In the week and a half since the Baltimore Ravens clinched their second Super Bowl trip in franchise history, we’ve been beaten over the head with words like “Harbowl,” “Team of Destiny” and “Ray Lewis” virtually nonstop. And that’s just what we’re dealing with on a national level.
Here locally, it’s been far worse. Not only are we getting a steady dose of all things Harbaugh and Lewis, but D.C. fans are being prodded into drinking the purple Kool-Aid and riding alongside our neighbors to the north on their cruise to the Crescent City.
To which I politely reply, “Hell no.”
Allow me to elaborate. I’ve lived in this area for more than two-thirds of my life. I split my teenage years between Howard County and Prince George’s County, so I’m very familiar with both the Baltimore and Washington areas. The two are distinctly different. Yes, Baltimore and Washington share a parkway and an airport (and even then, the airport is nestled ever so tightly into Baltimore’s bosom while Washington has two closer options), but that’s about the extent of it.
Over the years, Baltimore has largely demonstrated a disinterest in D.C. sports. While those up north do get into the Capitals for the most part, they’re totally indifferent toward the Nationals for many of the same reasons Redskins fans are indifferent toward the Ravens. Baltimore generally doesn’t care about the Wizards (to be fair, a lot of D.C. doesn’t care about the Wiz either … but I digress), and a large segment of Ravens fans possess a misplaced hatred for the Redskins.
Think about it: If it were the Redskins in Super Bowl XLVII, how much do you think Baltimore would care? Would there be extensive Baltimore media coverage? Would there be cheesy puff pieces like this one imploring Baltimore fans to lend their voices to the Redskins’ cause?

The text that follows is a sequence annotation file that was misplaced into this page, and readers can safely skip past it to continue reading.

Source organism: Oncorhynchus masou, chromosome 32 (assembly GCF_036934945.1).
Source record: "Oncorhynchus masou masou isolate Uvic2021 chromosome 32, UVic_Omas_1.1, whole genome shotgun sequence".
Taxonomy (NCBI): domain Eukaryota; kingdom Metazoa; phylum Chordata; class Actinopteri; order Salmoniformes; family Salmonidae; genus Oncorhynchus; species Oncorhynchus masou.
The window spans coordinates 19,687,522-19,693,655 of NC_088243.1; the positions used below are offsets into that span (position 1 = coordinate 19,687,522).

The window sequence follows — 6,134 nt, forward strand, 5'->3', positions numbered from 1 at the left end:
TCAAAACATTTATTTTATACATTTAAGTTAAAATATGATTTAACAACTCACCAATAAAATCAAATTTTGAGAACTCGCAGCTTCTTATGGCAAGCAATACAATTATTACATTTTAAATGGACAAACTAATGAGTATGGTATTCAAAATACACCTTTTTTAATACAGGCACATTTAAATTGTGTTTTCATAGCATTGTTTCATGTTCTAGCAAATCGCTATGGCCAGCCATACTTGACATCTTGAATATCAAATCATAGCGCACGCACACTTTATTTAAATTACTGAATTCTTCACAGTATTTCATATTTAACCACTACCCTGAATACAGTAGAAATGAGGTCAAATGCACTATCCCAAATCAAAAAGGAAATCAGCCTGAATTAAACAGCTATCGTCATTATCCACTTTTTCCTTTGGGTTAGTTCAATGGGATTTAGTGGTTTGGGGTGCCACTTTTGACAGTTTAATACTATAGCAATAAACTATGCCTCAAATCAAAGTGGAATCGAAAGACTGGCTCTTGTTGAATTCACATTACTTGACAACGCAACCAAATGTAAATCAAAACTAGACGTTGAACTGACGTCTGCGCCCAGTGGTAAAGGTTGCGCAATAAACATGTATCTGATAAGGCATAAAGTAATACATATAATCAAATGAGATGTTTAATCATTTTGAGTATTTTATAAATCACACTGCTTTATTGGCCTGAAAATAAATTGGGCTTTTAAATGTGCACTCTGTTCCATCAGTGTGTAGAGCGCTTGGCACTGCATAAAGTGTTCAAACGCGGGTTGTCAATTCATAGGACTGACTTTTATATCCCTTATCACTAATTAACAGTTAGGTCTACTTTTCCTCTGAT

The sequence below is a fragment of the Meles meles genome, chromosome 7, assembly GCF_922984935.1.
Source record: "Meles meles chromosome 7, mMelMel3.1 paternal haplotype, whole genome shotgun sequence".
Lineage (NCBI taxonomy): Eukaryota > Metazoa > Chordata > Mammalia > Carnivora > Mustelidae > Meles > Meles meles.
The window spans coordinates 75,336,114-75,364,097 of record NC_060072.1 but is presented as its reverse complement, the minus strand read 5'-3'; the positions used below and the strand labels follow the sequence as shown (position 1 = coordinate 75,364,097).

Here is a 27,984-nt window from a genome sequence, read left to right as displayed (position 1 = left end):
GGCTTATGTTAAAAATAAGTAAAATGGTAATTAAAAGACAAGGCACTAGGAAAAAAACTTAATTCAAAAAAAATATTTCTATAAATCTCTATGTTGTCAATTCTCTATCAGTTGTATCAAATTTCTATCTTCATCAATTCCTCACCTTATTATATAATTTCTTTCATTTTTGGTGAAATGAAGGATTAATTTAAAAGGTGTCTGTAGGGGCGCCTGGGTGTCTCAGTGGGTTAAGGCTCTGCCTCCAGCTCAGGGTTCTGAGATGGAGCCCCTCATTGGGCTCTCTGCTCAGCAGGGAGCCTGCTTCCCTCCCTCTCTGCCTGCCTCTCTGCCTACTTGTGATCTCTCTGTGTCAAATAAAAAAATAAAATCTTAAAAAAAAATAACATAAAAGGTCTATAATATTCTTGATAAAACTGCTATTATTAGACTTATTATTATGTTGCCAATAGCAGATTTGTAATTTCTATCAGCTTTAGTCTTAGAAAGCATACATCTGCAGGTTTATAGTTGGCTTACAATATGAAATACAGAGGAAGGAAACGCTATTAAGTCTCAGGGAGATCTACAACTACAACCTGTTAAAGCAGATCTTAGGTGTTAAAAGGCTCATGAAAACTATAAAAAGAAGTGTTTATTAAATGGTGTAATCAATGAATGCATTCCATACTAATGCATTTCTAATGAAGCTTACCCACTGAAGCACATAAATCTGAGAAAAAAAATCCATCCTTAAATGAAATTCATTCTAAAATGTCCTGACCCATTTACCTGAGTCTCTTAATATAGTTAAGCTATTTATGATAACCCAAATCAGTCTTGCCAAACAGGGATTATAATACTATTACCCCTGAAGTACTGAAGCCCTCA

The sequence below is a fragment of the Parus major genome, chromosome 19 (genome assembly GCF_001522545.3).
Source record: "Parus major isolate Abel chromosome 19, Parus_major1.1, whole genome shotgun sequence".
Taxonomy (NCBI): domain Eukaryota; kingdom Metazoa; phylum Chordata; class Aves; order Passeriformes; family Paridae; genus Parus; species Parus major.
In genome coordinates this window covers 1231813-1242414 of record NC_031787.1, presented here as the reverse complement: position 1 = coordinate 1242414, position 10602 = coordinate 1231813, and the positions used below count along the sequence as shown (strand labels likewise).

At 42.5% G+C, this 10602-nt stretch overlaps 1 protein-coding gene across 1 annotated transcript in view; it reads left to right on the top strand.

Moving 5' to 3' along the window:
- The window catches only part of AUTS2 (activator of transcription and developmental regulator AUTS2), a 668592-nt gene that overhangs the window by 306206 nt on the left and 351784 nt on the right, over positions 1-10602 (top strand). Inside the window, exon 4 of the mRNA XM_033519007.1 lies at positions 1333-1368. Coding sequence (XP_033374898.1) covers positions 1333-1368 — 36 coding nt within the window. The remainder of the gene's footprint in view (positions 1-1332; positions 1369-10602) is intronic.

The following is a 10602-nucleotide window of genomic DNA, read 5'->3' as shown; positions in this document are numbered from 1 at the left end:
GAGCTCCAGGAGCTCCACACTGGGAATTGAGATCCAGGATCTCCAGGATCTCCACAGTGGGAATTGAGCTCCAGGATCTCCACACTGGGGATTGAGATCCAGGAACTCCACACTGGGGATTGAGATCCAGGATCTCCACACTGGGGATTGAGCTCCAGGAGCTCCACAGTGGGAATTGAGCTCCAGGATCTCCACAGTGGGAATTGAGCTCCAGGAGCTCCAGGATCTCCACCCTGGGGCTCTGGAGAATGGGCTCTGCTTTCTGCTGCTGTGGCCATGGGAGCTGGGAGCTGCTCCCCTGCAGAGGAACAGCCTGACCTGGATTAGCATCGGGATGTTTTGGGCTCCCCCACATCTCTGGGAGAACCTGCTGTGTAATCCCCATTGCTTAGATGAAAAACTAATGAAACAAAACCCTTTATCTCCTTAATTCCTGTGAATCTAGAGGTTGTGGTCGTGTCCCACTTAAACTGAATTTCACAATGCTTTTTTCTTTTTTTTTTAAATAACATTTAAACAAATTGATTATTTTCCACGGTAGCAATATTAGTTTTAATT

In fact, many Baltimore fans vehemently resent the Redskins in part because that’s the team they were forced to see during the time between the Colts’ departure and the arrival of the Ravens. And that has nothing to do with the quality of play — the ‘Skins won two Super Bowls and were perennial contenders for much of the time between 1984-1996.
It’s got everything to do with the fact that it wasn’t their team.
So again I ask: Why support a team/city that didn’t support yours — even when there was no alternative?
If anything, D.C. fans should feel far more civic pride in San Francisco’s team: four former All-Met athletes (Vernon Davis, Ahmad Brooks, NaVorro Bowman and Cam Johnson) grace the 49ers’ roster, with one of them (Brooks) having the distinction of being the son of a former Redskin. Plus, the Niners look a lot like the kind of team the current ‘Skins are close to becoming — a consistently competitive squad blessed with a versatile young passer at the helm of an explosive offense, complemented by a swarming and aggressive defense. If the Redskins can’t clutch a fourth Lombardi Trophy, then D.C. fans might as well see someone do it using their same formula.
Just to be clear, I don’t hate the Ravens or Baltimore. As I said before, I grew up a short drive from there and still enjoy a nice Saturday walk along the Inner Harbor. I simply don’t buy the notion that D.C. needs to have some sort of affinity for the Ravens just because there happens to be another NFL team only 40 miles up the road — especially when that feeling would be far from mutual.
So, Redskins Nation, your options are every bit as wide open now as they are in any other season when your team isn’t playing. You don’t owe the Ravens anything. Just watch the game casually, enjoy the commercials and give your blood pressure a much-needed reprieve after a long season of Hailing the Redskins.
After all, the NFL is cyclical. It won’t be long before the pendulum swings toward the southern portion of the Baltimore-Washington Parkway.